I’m a dyed-in-the-wool believer in pump-action shotguns. One sits behind my bedroom door at this very moment. Remington’s reputation in the law enforcement world was built on the Model 870 pump gun, and it’s still out there doing yeoman service with cops and legally armed citizens. However, over the years, semi-automatic shotguns have become just about as reliable as pump actions and are seeing increased usage. A lot of this has to do with the ammunition. With the perfection of plastic-hulled shells in state-of-the-art loadings, there’s no longer a requisite for manual operation.

Remington Versa Max R12

I recently got a chance to handle a number of new weapons at a Remington Defense media event, including the 12-gauge Versa Max R12 shotgun, a spin-off of the company’s popular hunting and target-shooting autoloaders. The heart of the action is the Versaport dual gas piston system, which is self-regulating; the length of the shotshell actually determines the amount of gas pressure utilized for functioning. The R12 will accept and run with anything from 2¾-inch target loads all the way up to 3-inch hunting shells.

Up to eight gas ports located in the bottom of the barrel chamber are exposed depending on the length of the shell. A 3-inch shell will expose three gas ports while a 2¾-inch shell will open up all eight. The gas from the burning shotshell powder is directed into two cylinders outside the barrel, situated at about the 4 and 8 o’clock positions. Piston rods in the cylinders actuate the bolt as they’re propelled backwards by the gases to power the action. This action has proven itself reliable during testing with thousands of shells of differing power levels. There’s an added benefit of substantial recoil reduction, making the shotgun feel more like a 20 gauge.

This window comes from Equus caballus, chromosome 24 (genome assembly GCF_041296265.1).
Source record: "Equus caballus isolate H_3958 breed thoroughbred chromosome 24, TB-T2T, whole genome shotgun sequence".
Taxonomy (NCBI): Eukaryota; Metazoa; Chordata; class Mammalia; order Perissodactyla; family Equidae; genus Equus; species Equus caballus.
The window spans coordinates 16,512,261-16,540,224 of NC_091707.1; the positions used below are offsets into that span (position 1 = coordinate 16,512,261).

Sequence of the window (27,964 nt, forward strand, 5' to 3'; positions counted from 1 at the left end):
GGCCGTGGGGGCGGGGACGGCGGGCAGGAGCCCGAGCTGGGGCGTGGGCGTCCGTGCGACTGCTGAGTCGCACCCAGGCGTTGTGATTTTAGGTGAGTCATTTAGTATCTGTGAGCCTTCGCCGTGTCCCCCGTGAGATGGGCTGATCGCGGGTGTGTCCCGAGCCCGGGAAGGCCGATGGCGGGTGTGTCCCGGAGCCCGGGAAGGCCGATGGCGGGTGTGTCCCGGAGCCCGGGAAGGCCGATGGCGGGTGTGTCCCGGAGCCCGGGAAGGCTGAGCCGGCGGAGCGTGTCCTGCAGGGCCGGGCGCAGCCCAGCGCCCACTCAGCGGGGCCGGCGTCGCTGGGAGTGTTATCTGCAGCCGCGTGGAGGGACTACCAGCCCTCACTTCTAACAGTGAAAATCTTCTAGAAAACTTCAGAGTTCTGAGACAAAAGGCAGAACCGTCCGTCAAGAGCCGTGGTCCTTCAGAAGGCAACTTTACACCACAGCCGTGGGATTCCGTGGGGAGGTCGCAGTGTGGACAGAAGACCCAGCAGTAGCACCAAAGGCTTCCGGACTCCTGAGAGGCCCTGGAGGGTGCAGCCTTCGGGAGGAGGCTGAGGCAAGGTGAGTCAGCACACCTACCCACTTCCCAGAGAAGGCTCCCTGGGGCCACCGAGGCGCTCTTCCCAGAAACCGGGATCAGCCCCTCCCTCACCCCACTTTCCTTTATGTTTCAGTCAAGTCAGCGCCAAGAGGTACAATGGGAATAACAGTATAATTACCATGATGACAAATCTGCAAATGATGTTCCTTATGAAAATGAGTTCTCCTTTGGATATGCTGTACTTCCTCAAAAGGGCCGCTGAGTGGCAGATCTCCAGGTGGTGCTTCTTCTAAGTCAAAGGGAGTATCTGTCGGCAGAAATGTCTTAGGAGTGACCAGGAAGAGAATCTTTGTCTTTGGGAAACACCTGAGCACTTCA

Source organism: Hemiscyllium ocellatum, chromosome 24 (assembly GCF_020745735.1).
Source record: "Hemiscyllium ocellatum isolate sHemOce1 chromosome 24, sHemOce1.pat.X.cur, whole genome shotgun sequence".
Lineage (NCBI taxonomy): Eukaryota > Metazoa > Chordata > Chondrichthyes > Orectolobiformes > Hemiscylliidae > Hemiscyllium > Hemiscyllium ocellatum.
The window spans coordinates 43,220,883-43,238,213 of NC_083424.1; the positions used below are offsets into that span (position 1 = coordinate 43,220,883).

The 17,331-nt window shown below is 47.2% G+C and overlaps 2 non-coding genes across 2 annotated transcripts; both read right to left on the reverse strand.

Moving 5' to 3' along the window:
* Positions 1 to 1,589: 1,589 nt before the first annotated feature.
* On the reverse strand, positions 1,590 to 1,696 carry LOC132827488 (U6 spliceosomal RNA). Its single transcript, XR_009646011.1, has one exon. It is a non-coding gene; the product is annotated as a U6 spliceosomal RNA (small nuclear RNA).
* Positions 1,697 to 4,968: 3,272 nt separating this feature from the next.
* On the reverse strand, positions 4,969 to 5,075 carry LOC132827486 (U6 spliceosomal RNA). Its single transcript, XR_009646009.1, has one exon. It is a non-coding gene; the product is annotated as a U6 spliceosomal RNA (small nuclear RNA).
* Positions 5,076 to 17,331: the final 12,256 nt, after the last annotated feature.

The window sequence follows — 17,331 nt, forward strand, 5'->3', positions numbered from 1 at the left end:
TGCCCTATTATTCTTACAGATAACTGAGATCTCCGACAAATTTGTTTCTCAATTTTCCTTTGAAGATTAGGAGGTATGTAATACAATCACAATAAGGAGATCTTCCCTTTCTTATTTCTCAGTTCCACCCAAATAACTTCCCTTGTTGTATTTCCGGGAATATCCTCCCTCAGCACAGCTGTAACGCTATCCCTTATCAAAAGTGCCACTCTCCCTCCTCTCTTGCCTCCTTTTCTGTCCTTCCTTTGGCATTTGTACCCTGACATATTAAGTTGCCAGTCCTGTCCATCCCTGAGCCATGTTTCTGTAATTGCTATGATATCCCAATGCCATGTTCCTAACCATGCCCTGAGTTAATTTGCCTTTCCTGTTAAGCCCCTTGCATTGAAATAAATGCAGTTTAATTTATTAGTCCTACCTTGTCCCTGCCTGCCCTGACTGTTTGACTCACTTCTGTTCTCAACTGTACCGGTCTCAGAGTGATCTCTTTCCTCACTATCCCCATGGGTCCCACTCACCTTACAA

Remington Versa Max R12 Features

Externally, the R12 is a very no-nonsense “black gun” with a matte finish on all of its exposed metal surfaces, with the exception of a silver-colored trigger and stainless bolt head. The buttstock and forend are synthetic. The former has an overmolded, textured pistol grip and recoil pad while the forend is overmolded with textured panels on the sides and bottom. The tapered barrel is 18 inches long with an improved-cylinder choke. The front sight has a white bead mounted in a dovetail on a sloping ramp. The rear sight is a fixed, express-style unit.

Jutting from the front of the forend, the tubular magazine holds six 2¾-inch shells or five 3-inch shells. Mounted around the exposed portion of the magazine is a ventilated aluminum cover that allows you to mount accessories on the sides and bottom. The cap on the magazine tube also has a stud for a sling swivel, as does the toe of the buttstock.

The aluminum alloy receiver is drilled and tapped for optics or rail mounting. The charging handle and bolt release button are both oversized, just like the triggerguard and crossbolt safety, for rapid operation while wearing gloves.

Tactical Add-Ons

When I received the R12 for some personal testing back home, my first task was examining it, and I found that Remington deserves an “A” for its craftsmanship here. My sample R12 had an excellent fit and finish.